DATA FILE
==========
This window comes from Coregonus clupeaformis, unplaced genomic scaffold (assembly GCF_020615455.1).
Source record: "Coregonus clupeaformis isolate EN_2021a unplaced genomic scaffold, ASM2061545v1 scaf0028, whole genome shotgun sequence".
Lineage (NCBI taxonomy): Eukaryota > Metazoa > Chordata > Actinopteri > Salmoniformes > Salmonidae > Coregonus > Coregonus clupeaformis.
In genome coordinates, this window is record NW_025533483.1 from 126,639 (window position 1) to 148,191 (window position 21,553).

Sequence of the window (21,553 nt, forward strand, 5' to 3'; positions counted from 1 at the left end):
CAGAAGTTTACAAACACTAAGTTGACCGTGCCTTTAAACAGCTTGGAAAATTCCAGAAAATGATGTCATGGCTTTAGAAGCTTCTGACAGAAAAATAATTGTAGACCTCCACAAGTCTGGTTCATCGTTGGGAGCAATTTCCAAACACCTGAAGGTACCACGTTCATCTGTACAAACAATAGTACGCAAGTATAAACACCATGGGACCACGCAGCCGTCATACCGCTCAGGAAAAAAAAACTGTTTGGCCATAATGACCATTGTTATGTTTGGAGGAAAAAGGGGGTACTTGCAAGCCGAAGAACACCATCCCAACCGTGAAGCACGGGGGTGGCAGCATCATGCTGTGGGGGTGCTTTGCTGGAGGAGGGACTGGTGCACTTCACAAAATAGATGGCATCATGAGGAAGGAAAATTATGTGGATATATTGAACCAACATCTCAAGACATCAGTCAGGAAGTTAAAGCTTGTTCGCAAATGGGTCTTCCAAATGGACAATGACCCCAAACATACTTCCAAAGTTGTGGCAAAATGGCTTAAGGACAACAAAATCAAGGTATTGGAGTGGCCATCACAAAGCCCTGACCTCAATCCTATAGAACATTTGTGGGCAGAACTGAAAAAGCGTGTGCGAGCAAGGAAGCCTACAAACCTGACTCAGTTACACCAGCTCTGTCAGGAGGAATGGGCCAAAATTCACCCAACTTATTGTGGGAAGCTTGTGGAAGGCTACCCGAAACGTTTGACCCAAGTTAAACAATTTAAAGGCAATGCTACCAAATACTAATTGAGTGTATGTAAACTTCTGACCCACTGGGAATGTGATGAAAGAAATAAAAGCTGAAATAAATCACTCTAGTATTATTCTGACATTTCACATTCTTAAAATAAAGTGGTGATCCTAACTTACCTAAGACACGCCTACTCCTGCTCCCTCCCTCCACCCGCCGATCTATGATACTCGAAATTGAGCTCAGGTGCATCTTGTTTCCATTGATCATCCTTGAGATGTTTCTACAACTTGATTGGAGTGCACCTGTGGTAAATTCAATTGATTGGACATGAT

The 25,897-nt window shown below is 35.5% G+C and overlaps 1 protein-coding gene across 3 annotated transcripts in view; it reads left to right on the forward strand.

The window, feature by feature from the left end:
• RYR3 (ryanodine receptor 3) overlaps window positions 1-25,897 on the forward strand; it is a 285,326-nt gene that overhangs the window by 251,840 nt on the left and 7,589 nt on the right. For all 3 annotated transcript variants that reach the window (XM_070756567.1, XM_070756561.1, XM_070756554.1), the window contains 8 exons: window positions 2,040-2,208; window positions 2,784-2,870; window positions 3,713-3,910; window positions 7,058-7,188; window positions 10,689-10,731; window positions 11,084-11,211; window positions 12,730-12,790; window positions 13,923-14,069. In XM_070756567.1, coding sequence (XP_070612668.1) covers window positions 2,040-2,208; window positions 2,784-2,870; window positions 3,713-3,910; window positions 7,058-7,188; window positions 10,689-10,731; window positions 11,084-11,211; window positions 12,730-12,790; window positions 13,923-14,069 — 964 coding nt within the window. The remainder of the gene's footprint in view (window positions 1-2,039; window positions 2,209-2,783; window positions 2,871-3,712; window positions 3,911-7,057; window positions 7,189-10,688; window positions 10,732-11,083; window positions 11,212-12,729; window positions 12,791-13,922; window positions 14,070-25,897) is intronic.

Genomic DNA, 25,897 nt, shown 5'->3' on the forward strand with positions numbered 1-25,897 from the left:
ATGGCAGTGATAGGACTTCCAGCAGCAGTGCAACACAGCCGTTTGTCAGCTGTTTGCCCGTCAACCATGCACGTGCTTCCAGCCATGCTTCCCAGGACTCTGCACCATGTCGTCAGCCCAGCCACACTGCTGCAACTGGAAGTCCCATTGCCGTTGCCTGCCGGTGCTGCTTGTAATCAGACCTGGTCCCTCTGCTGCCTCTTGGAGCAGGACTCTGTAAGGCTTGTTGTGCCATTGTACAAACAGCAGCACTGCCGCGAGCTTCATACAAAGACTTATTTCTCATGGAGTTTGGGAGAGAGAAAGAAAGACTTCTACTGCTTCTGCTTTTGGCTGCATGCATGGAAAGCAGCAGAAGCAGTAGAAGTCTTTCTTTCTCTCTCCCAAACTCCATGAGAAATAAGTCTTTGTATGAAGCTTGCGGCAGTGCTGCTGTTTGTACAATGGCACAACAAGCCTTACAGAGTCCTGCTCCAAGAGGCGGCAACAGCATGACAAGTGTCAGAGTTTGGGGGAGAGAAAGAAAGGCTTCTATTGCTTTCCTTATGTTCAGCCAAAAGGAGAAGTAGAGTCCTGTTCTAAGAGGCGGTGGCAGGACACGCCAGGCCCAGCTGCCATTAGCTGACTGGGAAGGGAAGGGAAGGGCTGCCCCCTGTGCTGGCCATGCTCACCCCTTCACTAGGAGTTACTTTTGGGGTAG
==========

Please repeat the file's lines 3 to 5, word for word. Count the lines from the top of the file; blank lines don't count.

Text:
Lineage (NCBI taxonomy): Eukaryota > Metazoa > Chordata > Actinopteri > Salmoniformes > Salmonidae > Coregonus > Coregonus clupeaformis.
In genome coordinates, this window is record NW_025533483.1 from 126,639 (window position 1) to 148,191 (window position 21,553).

Sequence of the window (21,553 nt, forward strand, 5' to 3'; positions counted from 1 at the left end):